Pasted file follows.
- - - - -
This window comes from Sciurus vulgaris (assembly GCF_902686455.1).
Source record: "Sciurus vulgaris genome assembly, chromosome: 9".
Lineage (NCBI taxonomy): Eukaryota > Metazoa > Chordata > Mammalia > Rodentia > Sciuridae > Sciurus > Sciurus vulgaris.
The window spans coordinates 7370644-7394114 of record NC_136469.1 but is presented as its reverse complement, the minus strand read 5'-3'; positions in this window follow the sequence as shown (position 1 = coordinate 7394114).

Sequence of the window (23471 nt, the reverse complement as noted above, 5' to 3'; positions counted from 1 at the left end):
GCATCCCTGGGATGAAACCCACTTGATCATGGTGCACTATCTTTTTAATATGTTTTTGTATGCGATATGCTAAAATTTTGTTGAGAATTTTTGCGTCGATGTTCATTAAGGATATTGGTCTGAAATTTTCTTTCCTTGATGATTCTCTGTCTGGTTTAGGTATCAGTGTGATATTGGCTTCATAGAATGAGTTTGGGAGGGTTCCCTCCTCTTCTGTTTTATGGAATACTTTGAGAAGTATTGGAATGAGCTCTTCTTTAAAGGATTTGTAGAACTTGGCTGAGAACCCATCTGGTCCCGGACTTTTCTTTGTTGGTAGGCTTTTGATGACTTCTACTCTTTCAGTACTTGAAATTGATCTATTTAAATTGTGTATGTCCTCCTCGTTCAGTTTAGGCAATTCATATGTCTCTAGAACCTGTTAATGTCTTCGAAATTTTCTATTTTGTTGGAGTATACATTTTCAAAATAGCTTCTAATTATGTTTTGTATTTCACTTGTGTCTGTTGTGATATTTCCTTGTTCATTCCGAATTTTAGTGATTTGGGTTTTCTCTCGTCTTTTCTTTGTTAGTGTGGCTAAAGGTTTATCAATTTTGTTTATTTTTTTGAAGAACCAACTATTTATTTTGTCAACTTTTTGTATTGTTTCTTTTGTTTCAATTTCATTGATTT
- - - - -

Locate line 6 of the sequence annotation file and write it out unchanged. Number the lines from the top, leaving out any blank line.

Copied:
GCATCCCTGGGATGAAACCCACTTGATCATGGTGCACTATCTTTTTAATATGTTTTTGTATGCGATATGCTAAAATTTTGTTGAGAATTTTTGCGTCGATGTTCATTAAGGATATTGGTCTGAAATTTTCTTTCCTTGATGATTCTCTGTCTGGTTTAGGTATCAGTGTGATATTGGCTTCATAGAATGAGTTTGGGAGGGTTCCCTCCTCTTCTGTTTTATGGAATACTTTGAGAAGTATTGGAATGAGCTCTTCTTTAAAGGATTTGTAGAACTTGGCTGAGAACCCATCTGGTCCCGGACTTTTCTTTGTTGGTAGGCTTTTGATGACTTCTACTCTTTCAGTACTTGAAATTGATCTATTTAAATTGTGTATGTCCTCCTCGTTCAGTTTAGGCAATTCATATGTCTCTAGAACCTGTTAATGTCTTCGAAATTTTCTATTTTGTTGGAGTATACATTTTCAAAATAGCTTCTAATTATGTTTTGTATTTCACTTGTGTCTGTTGTGATATTTCCTTGTTCATTCCGAATTTTAGTGATTTGGGTTTTCTCTCGTCTTTTCTTTGTTAGTGTGGCTAAAGGTTTATCAATTTTGTTTATTTTTTTGAAGAACCAACTATTTATTTTGTCAACTTTTTGTATTGTTTCTTTTGTTTCAATTTCATTGATTT